“Who ever is out of patience is out of possession of their soul” (~ Francis Bacon).
“Patience is waiting. Not passively waiting. That is laziness. But to keep going when the going is hard and slow – that is patience” (~ Unknown).
“One moment of patience may ward off great disaster. One moment of impatience may ruin a whole life” (~ Chinese Proverb).
“In your patience possess ye yoursouls” (Luke 21:19).
“Behold, we count them happy which endure. Ye have heard of the patience of Job, and have seen the end of the Lord; that the Lord is very pitiful, and of tender mercy” (James 5:11).
“How poor are they that have not patience! What wound did ever heal but by degrees?” (~ William Shakespeare, Othello).
“Wherefore seeing we also are compassed about with so great a cloud of witnesses, let us lay aside every weight, and the sin which doth so easily beset us, and let us run with patience the race that is set before us,Looking unto Jesus the author and finisher of our faith” (Hebrews 12:1-2).
“Our real blessings often appear to us in the shape of pains, losses and disappointments; but let us have patience and we soon shall see them in their proper figures” (~ Joseph Addison).
“Let nothing disturb thee; Let nothing dismay thee; All things pass; God never changes. Patience attains All that it strives for. He who has God Finds he lacks nothing: God alone suffices” (~ St. Teresa of Avila).
“You can choose to live in the past—or choose to live past it. Make peace with your past before it tears you to pieces” (Linda Swindling, Ask Outrageously: The Secret To Getting What You Want).
Ready for some encouraging quotes about peace from around the world? I don’t know about you, but I’ve been struggling with anxiety lately, despite concerted efforts to “Keep calm and pray on.” Between COVID concerns, racial injustice, economic insecurities, rioting, looting, social isolation versus taking some chances on opening social channels again . . . that along with my beloved husband turning 70 and planning to retire in a few weeks . . . well, I’m ready for something to soothe my soul and comfort my heart. I hope what I’ve found will be a balm for you as well . . . so please take a few minutes to meander with me through french gardens while pondering wise thoughts!
“The first thing is to be honest with yourself. You can never have an impact on society if you have not changed yourself . . . Great peacemakers are all people of integrity, of honesty, and humility” (Nelson Mandela).
“I have said these things to you, that in me you may have peace. In the world you will have tribulation. But take heart; I have overcome the world” (Jesus, recorded in John 16:33).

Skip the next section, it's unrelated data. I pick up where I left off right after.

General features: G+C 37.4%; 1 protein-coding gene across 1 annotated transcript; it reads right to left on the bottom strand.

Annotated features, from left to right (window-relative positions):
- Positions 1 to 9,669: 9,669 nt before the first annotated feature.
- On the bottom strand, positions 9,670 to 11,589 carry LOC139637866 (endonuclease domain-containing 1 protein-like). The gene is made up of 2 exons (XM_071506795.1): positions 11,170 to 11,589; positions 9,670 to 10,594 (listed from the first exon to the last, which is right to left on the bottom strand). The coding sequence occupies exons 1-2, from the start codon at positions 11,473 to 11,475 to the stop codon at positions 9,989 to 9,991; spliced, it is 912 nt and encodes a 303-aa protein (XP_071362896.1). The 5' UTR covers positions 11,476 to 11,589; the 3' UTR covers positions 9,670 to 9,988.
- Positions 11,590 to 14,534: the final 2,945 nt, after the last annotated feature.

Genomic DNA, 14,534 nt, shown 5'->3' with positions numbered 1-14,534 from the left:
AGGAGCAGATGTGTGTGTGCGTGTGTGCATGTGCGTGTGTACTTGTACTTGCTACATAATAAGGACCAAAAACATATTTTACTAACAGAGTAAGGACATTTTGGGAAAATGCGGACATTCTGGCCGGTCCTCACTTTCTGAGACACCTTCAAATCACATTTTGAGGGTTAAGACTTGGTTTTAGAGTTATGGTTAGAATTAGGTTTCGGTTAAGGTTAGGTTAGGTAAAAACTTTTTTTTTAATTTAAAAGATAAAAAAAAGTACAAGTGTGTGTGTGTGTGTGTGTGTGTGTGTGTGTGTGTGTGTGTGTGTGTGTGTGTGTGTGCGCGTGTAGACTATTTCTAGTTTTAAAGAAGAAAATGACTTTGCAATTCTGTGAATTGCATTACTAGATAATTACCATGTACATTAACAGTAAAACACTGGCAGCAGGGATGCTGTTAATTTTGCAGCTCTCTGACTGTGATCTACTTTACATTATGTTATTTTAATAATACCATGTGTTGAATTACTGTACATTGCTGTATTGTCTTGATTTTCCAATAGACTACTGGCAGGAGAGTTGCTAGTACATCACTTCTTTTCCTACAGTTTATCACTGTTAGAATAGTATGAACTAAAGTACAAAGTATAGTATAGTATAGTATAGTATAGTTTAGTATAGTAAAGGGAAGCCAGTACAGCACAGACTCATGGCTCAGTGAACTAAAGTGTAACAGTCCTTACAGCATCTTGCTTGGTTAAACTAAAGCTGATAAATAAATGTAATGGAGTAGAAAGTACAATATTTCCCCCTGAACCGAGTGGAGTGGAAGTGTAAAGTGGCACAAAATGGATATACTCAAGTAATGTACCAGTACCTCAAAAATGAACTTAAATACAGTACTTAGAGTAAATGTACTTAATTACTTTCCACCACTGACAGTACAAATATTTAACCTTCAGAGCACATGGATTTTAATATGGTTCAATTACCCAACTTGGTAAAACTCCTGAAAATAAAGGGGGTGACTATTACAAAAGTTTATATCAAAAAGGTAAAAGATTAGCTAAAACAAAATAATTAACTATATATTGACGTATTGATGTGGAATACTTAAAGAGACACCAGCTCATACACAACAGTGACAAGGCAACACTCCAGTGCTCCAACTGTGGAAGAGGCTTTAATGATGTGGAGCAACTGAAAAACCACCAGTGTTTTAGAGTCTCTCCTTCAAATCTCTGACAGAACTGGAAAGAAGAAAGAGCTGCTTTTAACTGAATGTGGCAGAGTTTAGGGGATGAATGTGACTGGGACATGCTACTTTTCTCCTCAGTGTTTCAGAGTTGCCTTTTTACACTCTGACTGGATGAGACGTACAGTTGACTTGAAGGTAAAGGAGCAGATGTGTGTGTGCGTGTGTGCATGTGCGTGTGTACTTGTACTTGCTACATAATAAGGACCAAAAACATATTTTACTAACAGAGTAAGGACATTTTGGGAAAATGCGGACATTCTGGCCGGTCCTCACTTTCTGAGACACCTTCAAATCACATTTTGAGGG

“Gratitude unlocks the fullness of life. It turns what we have into enough, and more. It turns denial into acceptance, chaos into order, confusion into clarity . . . Gratitude makes sense of our past, brings peace for today, and creates a vision for tomorrow” (Melody Beattie).
“Agree with God, and be at peace; thereby good will come to you” (Job 22:21).
“May you find peace and purpose within friendships and fruitfulness without” (— Sara Ewing What? You’ve never heard of Sara Ewing? Okay, so she’s not famous; but she’s a very wise friend of mine!)
“Peace is not made at the Council table or by treaties, but in the hearts of men” (Herbert Clark Hoover, who was America’s president from 1929-1933, during our Great Depression).
“Do not let the behavior of others destroy your inner peace” (Dalai Lama).
“Thou hast made us for thyself, O Lord, and our heart is restless until it finds its rest in thee” (Augustine of Hippo in Confessions).
“The day the power of love overrules the love of power, the world will know peace” (Mahatma Gandhi).
“Peace I leave with you, my peace I give unto you: not as the world giveth, give I unto you. Let not your heart be troubled, neither let it be afraid” (Jesus, recorded in John 14:27).
Tuesday I paired photos of wildflowers with verses on peace from the Bible, promulgating the biblical claim that peace can come to our hearts if we will open them to God’s Holy Spirit and allow him to quiet us. Quite coincidentally, all that day (Tuesday), our entire Sunday school class had been praying for one of our members—Sam, who had an MRI scheduled and was worried about how he would do because he’s been extremely claustrophobic for years. That evening we received the following update, and it was such a “real life” confirmation of what God says He will do for us that I want to share it with you today, in case you’re frightened about something in your life. This is the response Sam sent via our Sunday school prayer chain:
Praise the Lord for how He used you and your prayers for my good and His Glory. For me to ask you for this prayer request was humbling. What does it say about a clinical psychologist who is asking for help dealing with a phobia? I did not have a problem asking the Lord for His help, but it was humbling to share my problem with each of you. My specific request was for God to remove my fear of feeling horizontally trapped in an MRI machine today.
I think it may be helpful to share a little of the history of where and how my experience with claustrophobia began. If you are not familiar with farm machinery you may not know what a combine is. When harvesting soybeans in the fall, especially in the evening, the stalks can get tough and the combine can get plugged up. Being 12 years of age and small, I was the one chosen to climb in the back of the combine (on my stomach) and unplug the piece of machinery. However, I got stuck; I was frozen and could not move forward, backward, up or down. To add to the problem it was getting dark and my uncle had to dismantle part of machine to free me and get me out. Never will I forget that evening, but after today it has a new meaning. I’m sure it will still affect me, but it will never again control me.